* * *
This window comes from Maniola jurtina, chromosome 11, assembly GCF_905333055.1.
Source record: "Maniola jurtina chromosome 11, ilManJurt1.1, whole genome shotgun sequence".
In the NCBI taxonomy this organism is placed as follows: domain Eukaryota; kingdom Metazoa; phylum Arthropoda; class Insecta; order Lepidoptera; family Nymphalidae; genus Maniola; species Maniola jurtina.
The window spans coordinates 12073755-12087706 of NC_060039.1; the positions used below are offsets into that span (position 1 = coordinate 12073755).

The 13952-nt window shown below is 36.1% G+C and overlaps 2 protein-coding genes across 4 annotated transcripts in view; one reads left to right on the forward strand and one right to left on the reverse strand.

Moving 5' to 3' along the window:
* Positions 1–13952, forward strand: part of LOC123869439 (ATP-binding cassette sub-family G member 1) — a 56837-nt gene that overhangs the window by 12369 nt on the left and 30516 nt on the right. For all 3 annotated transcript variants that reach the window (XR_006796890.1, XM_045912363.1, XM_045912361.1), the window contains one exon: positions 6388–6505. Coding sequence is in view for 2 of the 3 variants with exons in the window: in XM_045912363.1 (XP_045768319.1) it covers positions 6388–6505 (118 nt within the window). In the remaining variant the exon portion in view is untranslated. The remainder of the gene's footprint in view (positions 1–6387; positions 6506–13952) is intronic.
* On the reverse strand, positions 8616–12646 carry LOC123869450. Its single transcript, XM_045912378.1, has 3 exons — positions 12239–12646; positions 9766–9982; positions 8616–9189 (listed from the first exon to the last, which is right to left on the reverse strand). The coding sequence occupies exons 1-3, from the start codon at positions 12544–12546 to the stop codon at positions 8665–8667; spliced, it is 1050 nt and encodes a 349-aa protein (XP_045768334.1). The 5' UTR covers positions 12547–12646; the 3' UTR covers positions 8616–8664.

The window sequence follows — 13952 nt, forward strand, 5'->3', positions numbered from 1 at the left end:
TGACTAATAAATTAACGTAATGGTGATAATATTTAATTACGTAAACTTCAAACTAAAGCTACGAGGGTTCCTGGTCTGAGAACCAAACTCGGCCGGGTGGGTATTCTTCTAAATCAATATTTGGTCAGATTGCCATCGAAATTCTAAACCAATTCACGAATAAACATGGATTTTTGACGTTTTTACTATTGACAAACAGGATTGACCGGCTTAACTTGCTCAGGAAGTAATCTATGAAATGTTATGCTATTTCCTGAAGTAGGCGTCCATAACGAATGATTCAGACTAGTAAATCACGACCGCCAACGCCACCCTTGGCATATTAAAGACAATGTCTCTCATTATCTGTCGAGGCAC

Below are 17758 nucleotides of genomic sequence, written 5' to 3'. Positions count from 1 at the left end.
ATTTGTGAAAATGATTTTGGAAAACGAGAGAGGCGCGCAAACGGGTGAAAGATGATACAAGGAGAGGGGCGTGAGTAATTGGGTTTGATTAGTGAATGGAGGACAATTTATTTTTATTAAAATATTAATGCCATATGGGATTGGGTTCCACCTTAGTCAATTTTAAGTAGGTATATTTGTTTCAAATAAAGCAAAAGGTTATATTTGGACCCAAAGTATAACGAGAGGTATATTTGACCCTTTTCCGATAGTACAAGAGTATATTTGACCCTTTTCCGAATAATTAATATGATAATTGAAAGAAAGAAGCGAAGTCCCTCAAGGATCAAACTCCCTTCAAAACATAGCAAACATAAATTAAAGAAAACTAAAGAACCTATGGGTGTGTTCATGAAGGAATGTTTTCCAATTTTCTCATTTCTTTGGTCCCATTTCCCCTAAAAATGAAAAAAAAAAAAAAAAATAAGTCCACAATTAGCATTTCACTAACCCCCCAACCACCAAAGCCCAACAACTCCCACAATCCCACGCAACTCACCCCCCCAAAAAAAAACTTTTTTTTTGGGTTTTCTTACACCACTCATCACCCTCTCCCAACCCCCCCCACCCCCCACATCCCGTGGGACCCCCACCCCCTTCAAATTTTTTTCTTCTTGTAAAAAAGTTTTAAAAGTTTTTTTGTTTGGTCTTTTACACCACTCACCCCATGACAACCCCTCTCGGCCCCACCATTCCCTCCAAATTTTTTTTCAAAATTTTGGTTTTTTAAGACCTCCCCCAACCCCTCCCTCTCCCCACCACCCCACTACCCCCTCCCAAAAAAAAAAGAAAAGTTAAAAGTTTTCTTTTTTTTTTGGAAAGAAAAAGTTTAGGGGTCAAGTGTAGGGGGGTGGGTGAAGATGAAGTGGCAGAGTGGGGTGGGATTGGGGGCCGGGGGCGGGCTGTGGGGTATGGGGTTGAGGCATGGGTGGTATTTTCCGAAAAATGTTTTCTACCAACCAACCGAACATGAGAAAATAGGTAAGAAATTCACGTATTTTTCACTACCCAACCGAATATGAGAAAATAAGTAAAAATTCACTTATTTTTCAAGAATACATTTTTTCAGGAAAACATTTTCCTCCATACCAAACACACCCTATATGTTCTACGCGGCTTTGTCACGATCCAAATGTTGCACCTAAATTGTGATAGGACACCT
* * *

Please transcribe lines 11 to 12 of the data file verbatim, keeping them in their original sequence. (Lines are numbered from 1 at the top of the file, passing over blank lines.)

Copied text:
Below are 17758 nucleotides of genomic sequence, written 5' to 3'. Positions count from 1 at the left end.
ATTTGTGAAAATGATTTTGGAAAACGAGAGAGGCGCGCAAACGGGTGAAAGATGATACAAGGAGAGGGGCGTGAGTAATTGGGTTTGATTAGTGAATGGAGGACAATTTATTTTTATTAAAATATTAATGCCATATGGGATTGGGTTCCACCTTAGTCAATTTTAAGTAGGTATATTTGTTTCAAATAAAGCAAAAGGTTATATTTGGACCCAAAGTATAACGAGAGGTATATTTGACCCTTTTCCGATAGTACAAGAGTATATTTGACCCTTTTCCGAATAATTAATATGATAATTGAAAGAAAGAAGCGAAGTCCCTCAAGGATCAAACTCCCTTCAAAACATAGCAAACATAAATTAAAGAAAACTAAAGAACCTATGGGTGTGTTCATGAAGGAATGTTTTCCAATTTTCTCATTTCTTTGGTCCCATTTCCCCTAAAAATGAAAAAAAAAAAAAAAAATAAGTCCACAATTAGCATTTCACTAACCCCCCAACCACCAAAGCCCAACAACTCCCACAATCCCACGCAACTCACCCCCCCAAAAAAAAACTTTTTTTTTGGGTTTTCTTACACCACTCATCACCCTCTCCCAACCCCCCCCACCCCCCACATCCCGTGGGACCCCCACCCCCTTCAAATTTTTTTCTTCTTGTAAAAAAGTTTTAAAAGTTTTTTTGTTTGGTCTTTTACACCACTCACCCCATGACAACCCCTCTCGGCCCCACCATTCCCTCCAAATTTTTTTTCAAAATTTTGGTTTTTTAAGACCTCCCCCAACCCCTCCCTCTCCCCACCACCCCACTACCCCCTCCCAAAAAAAAAAGAAAAGTTAAAAGTTTTCTTTTTTTTTTGGAAAGAAAAAGTTTAGGGGTCAAGTGTAGGGGGGTGGGTGAAGATGAAGTGGCAGAGTGGGGTGGGATTGGGGGCCGGGGGCGGGCTGTGGGGTATGGGGTTGAGGCATGGGTGGTATTTTCCGAAAAATGTTTTCTACCAACCAACCGAACATGAGAAAATAGGTAAGAAATTCACGTATTTTTCACTACCCAACCGAATATGAGAAAATAAGTAAAAATTCACTTATTTTTCAAGAATACATTTTTTCAGGAAAACATTTTCCTCCATACCAAACACACCCTATATGTTCTACGCGGCTTTGTCACGATCCAAATGTTGCACCTAAATTGTGATAGGACACCT